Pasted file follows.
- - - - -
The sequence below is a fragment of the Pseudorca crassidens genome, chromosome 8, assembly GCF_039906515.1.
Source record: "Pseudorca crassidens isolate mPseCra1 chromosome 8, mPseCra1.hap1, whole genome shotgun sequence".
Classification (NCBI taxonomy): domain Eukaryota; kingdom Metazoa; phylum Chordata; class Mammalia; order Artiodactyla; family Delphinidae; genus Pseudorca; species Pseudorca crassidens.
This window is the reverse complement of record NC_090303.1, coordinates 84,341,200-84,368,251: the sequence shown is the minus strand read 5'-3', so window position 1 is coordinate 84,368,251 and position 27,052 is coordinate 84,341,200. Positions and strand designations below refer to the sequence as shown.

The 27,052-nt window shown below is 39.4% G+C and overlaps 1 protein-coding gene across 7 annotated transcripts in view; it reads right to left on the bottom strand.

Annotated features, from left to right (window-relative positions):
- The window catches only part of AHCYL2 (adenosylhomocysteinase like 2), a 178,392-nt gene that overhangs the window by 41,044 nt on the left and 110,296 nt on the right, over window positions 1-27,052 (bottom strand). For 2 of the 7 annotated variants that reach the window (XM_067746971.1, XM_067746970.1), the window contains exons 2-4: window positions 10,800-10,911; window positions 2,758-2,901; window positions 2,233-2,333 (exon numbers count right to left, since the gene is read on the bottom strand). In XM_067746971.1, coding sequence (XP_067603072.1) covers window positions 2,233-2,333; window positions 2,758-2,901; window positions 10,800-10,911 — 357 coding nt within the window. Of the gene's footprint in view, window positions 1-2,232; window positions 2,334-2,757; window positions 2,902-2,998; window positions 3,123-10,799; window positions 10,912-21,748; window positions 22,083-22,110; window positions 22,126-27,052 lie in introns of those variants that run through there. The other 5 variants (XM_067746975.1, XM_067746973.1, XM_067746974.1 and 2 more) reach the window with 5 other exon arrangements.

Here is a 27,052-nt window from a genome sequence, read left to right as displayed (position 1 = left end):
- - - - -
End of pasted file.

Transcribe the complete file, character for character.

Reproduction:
The sequence below is a fragment of the Pseudorca crassidens genome, chromosome 8, assembly GCF_039906515.1.
Source record: "Pseudorca crassidens isolate mPseCra1 chromosome 8, mPseCra1.hap1, whole genome shotgun sequence".
Classification (NCBI taxonomy): domain Eukaryota; kingdom Metazoa; phylum Chordata; class Mammalia; order Artiodactyla; family Delphinidae; genus Pseudorca; species Pseudorca crassidens.
This window is the reverse complement of record NC_090303.1, coordinates 84,341,200-84,368,251: the sequence shown is the minus strand read 5'-3', so window position 1 is coordinate 84,368,251 and position 27,052 is coordinate 84,341,200. Positions and strand designations below refer to the sequence as shown.

The 27,052-nt window shown below is 39.4% G+C and overlaps 1 protein-coding gene across 7 annotated transcripts in view; it reads right to left on the bottom strand.

Annotated features, from left to right (window-relative positions):
- The window catches only part of AHCYL2 (adenosylhomocysteinase like 2), a 178,392-nt gene that overhangs the window by 41,044 nt on the left and 110,296 nt on the right, over window positions 1-27,052 (bottom strand). For 2 of the 7 annotated variants that reach the window (XM_067746971.1, XM_067746970.1), the window contains exons 2-4: window positions 10,800-10,911; window positions 2,758-2,901; window positions 2,233-2,333 (exon numbers count right to left, since the gene is read on the bottom strand). In XM_067746971.1, coding sequence (XP_067603072.1) covers window positions 2,233-2,333; window positions 2,758-2,901; window positions 10,800-10,911 — 357 coding nt within the window. Of the gene's footprint in view, window positions 1-2,232; window positions 2,334-2,757; window positions 2,902-2,998; window positions 3,123-10,799; window positions 10,912-21,748; window positions 22,083-22,110; window positions 22,126-27,052 lie in introns of those variants that run through there. The other 5 variants (XM_067746975.1, XM_067746973.1, XM_067746974.1 and 2 more) reach the window with 5 other exon arrangements.

Here is a 27,052-nt window from a genome sequence, read left to right as displayed (position 1 = left end):